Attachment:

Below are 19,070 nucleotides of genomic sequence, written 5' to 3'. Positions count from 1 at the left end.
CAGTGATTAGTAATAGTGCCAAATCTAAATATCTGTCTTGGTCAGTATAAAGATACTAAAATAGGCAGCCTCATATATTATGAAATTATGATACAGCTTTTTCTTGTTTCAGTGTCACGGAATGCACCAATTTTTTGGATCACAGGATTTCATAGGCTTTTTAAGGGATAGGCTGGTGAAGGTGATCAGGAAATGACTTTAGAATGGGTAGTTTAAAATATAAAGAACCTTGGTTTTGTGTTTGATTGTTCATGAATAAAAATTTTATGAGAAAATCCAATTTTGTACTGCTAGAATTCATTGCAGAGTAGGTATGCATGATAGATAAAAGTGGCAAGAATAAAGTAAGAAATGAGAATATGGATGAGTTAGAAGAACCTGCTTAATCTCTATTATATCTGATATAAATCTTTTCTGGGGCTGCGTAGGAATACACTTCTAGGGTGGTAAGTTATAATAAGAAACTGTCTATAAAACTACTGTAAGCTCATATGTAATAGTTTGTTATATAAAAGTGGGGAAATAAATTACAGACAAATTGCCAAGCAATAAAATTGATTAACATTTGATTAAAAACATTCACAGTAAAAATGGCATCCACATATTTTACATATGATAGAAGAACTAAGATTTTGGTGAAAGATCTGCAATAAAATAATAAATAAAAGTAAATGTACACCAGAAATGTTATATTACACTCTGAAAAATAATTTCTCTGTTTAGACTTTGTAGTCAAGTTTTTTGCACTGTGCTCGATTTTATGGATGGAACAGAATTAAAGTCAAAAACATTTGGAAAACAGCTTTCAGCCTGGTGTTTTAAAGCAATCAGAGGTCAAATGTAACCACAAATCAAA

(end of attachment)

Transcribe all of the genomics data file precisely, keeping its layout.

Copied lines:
Below are 19,070 nucleotides of genomic sequence, written 5' to 3'. Positions count from 1 at the left end.
CAGTGATTAGTAATAGTGCCAAATCTAAATATCTGTCTTGGTCAGTATAAAGATACTAAAATAGGCAGCCTCATATATTATGAAATTATGATACAGCTTTTTCTTGTTTCAGTGTCACGGAATGCACCAATTTTTTGGATCACAGGATTTCATAGGCTTTTTAAGGGATAGGCTGGTGAAGGTGATCAGGAAATGACTTTAGAATGGGTAGTTTAAAATATAAAGAACCTTGGTTTTGTGTTTGATTGTTCATGAATAAAAATTTTATGAGAAAATCCAATTTTGTACTGCTAGAATTCATTGCAGAGTAGGTATGCATGATAGATAAAAGTGGCAAGAATAAAGTAAGAAATGAGAATATGGATGAGTTAGAAGAACCTGCTTAATCTCTATTATATCTGATATAAATCTTTTCTGGGGCTGCGTAGGAATACACTTCTAGGGTGGTAAGTTATAATAAGAAACTGTCTATAAAACTACTGTAAGCTCATATGTAATAGTTTGTTATATAAAAGTGGGGAAATAAATTACAGACAAATTGCCAAGCAATAAAATTGATTAACATTTGATTAAAAACATTCACAGTAAAAATGGCATCCACATATTTTACATATGATAGAAGAACTAAGATTTTGGTGAAAGATCTGCAATAAAATAATAAATAAAAGTAAATGTACACCAGAAATGTTATATTACACTCTGAAAAATAATTTCTCTGTTTAGACTTTGTAGTCAAGTTTTTTGCACTGTGCTCGATTTTATGGATGGAACAGAATTAAAGTCAAAAACATTTGGAAAACAGCTTTCAGCCTGGTGTTTTAAAGCAATCAGAGGTCAAATGTAACCACAAATCAAA